Violet flowers (Viola species) are a gorgeous part of Spring's blossom display. The jewel-like color and subtle flavor of this syrup preserves them for year-round enjoyment.
Prep Time: 15 minutes
Cook Time: 10 minutes
Overnight Infusion: 24 hours
Total Time: 24 hours, 25 minutes
Yield: 2 cups
1 cup lightly packed violet flowers (no stems)
- 1 cup boiling water
- 2 cups white sugar
Gather the violets by pinching them off at the tops of the stems. Remove the calyxes (the green parts at the bases of the flowers) by twisting the petals free. Save the petals and compost or discard the calyxes.
Put the violet petals into a heat-proof, non-reactive container such as a glass canning jar or a stainless steel food storage container. Do not use plastic or aluminum.
Bring the cup of water to a boil. Pour the hot water over the violet petals. Cover and let sit at room temperature for 24 hours. The liquid will turn a gorgeous clear blue with a slightly lavender hue.
Pour the liquid and the petals into the top of a bain marie (double boiler). If you don't have one, you can simply put an inch or two of water in a pot over medium high heat and set a large stainless steel or other heat-proof bowl on top of the pot. Put the violets and their infusion into the bowl.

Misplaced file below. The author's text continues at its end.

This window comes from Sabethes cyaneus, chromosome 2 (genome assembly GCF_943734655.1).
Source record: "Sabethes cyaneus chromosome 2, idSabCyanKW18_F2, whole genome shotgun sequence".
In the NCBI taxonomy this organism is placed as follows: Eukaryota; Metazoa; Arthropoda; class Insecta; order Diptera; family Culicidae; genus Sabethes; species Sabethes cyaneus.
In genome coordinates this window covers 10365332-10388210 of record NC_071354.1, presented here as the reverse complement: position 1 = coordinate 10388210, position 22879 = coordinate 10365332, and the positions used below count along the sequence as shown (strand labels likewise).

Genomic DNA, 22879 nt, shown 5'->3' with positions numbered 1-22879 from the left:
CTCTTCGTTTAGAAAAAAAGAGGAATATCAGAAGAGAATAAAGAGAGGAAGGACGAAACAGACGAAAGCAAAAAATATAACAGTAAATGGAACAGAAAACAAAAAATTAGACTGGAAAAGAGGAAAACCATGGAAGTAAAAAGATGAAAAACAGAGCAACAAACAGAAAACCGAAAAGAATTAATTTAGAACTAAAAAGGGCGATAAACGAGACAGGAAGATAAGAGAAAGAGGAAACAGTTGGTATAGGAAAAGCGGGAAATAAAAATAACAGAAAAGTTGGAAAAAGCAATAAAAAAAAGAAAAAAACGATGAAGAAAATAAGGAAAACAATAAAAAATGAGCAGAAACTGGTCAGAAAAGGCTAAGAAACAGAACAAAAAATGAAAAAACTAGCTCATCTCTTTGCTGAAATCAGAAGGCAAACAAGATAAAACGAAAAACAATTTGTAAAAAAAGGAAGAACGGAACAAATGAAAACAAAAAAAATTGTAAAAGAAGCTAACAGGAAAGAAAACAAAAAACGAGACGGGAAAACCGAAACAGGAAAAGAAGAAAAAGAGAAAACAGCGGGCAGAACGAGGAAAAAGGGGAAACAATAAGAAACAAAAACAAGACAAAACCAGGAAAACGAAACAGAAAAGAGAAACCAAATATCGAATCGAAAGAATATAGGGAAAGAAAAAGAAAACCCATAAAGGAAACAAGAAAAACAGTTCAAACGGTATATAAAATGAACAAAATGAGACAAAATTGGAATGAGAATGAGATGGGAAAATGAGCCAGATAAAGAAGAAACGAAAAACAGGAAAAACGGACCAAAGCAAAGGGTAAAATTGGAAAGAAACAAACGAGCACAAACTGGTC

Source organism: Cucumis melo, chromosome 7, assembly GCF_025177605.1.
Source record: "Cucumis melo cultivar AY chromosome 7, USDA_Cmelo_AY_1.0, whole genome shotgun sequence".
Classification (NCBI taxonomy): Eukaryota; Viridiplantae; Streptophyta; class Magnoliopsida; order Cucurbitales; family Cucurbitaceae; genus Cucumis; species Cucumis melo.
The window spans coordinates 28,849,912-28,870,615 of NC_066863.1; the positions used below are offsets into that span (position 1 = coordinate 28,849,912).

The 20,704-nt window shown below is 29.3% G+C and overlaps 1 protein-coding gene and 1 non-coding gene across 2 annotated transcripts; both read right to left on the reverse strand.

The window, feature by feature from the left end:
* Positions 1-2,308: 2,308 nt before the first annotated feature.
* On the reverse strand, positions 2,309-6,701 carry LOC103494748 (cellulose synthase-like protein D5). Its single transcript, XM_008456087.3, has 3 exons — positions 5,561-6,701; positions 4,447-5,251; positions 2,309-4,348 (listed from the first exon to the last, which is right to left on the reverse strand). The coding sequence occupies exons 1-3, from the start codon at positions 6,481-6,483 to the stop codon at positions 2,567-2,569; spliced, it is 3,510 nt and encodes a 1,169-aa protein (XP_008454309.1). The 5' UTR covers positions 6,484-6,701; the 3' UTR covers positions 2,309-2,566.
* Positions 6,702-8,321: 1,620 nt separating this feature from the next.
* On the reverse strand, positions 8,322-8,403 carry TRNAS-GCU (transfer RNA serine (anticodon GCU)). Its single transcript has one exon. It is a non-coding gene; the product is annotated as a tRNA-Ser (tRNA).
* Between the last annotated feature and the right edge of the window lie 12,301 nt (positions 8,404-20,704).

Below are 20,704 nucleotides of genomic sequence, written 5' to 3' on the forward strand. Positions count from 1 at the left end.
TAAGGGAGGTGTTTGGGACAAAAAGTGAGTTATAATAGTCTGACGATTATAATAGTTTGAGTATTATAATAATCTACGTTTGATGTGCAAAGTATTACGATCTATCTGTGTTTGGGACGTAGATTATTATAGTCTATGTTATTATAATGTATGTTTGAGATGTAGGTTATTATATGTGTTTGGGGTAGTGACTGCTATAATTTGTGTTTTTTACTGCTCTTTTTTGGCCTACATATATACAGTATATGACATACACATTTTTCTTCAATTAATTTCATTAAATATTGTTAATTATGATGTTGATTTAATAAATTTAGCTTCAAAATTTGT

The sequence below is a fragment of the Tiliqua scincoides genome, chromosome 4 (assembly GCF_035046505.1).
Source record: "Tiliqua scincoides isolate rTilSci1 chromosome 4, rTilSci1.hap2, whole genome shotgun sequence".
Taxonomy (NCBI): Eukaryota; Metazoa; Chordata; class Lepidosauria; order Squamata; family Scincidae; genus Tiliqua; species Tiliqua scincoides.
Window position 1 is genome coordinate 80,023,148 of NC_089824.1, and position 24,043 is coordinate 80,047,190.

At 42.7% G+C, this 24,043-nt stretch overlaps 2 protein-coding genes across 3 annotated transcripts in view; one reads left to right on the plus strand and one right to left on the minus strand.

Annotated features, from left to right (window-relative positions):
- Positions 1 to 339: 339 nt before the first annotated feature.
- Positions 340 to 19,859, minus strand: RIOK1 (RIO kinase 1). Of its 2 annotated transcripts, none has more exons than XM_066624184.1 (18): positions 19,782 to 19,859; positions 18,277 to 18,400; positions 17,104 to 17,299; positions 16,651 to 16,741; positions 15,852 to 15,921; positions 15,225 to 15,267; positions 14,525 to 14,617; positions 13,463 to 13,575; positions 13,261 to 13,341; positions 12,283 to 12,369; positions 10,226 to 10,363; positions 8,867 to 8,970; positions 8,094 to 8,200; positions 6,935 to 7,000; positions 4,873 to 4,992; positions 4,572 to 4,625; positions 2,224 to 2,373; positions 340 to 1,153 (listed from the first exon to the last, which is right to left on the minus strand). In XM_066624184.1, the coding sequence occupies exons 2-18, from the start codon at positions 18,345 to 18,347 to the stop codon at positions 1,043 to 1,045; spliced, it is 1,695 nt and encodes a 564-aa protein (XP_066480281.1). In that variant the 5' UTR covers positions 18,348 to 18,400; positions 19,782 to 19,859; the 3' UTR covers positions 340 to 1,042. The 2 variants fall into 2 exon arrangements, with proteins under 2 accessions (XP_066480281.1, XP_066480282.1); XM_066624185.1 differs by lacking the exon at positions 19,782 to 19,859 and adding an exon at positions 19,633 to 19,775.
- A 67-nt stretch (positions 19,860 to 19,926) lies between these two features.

Add the sugar. Cook the syrup over the steam created by the bain marie, stirring often, until the sugar is completely dissolved. Note: although I'm not usually a big fan of white sugar, it is important not to use anything else for this recipe or you'll lose the exquisite color.
Strain the syrup through a finely meshed sieve to remove the flower petals. Let the syrup cool to room temperature then transfer it to glass jars, label them, and store in the refrigerator. Violet flower syrup will keep, refrigerated, for at least 6 months.
How to use violet flower syrup:
- Use an ice cream machine and turn your violet blossom syrup into sorbet. Don't have an ice cream machine? Make granita instead.
- Use to moisten cake or scones.
- Create cocktails that show off its beautiful color. Use a clear liquor such as vodka or gin, and try adding a sparkling water such as seltzer or club soda. If you'll be sipping your violet blossom cocktail while the violet plants are still in bloom, you can get fancy with this by making floral ice cubes to add to the drink.
- Pour a little bit over custards or puddings.
- Drizzle over fruit salad or any fresh fruit (violet flower syrup goes especially well with fresh strawberries).